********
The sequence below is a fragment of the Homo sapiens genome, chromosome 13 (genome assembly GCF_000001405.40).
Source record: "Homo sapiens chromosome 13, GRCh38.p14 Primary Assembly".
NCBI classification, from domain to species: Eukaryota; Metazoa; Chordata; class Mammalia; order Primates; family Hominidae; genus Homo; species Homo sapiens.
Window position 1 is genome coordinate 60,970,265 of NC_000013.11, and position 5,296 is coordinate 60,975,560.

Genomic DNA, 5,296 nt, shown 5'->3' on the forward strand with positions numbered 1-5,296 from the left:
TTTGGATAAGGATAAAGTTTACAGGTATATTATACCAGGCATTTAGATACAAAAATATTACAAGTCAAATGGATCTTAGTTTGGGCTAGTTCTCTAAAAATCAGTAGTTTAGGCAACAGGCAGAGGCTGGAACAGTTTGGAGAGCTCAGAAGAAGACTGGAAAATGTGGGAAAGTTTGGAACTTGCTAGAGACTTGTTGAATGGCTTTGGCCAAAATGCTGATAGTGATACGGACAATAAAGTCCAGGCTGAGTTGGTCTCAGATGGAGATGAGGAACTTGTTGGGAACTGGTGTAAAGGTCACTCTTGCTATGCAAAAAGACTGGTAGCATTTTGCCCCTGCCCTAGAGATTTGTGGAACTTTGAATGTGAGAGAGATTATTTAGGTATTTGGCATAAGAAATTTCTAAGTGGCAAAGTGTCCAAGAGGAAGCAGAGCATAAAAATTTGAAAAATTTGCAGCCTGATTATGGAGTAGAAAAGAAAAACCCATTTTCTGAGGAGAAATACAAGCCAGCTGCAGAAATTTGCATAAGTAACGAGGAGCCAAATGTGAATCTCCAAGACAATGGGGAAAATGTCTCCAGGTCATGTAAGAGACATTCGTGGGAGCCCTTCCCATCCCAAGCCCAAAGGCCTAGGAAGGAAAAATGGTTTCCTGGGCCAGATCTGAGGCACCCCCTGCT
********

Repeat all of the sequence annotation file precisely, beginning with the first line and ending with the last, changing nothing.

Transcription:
The sequence below is a fragment of the Homo sapiens genome, chromosome 13 (genome assembly GCF_000001405.40).
Source record: "Homo sapiens chromosome 13, GRCh38.p14 Primary Assembly".
NCBI classification, from domain to species: Eukaryota; Metazoa; Chordata; class Mammalia; order Primates; family Hominidae; genus Homo; species Homo sapiens.
Window position 1 is genome coordinate 60,970,265 of NC_000013.11, and position 5,296 is coordinate 60,975,560.

Genomic DNA, 5,296 nt, shown 5'->3' on the forward strand with positions numbered 1-5,296 from the left:
TTTGGATAAGGATAAAGTTTACAGGTATATTATACCAGGCATTTAGATACAAAAATATTACAAGTCAAATGGATCTTAGTTTGGGCTAGTTCTCTAAAAATCAGTAGTTTAGGCAACAGGCAGAGGCTGGAACAGTTTGGAGAGCTCAGAAGAAGACTGGAAAATGTGGGAAAGTTTGGAACTTGCTAGAGACTTGTTGAATGGCTTTGGCCAAAATGCTGATAGTGATACGGACAATAAAGTCCAGGCTGAGTTGGTCTCAGATGGAGATGAGGAACTTGTTGGGAACTGGTGTAAAGGTCACTCTTGCTATGCAAAAAGACTGGTAGCATTTTGCCCCTGCCCTAGAGATTTGTGGAACTTTGAATGTGAGAGAGATTATTTAGGTATTTGGCATAAGAAATTTCTAAGTGGCAAAGTGTCCAAGAGGAAGCAGAGCATAAAAATTTGAAAAATTTGCAGCCTGATTATGGAGTAGAAAAGAAAAACCCATTTTCTGAGGAGAAATACAAGCCAGCTGCAGAAATTTGCATAAGTAACGAGGAGCCAAATGTGAATCTCCAAGACAATGGGGAAAATGTCTCCAGGTCATGTAAGAGACATTCGTGGGAGCCCTTCCCATCCCAAGCCCAAAGGCCTAGGAAGGAAAAATGGTTTCCTGGGCCAGATCTGAGGCACCCCCTGCT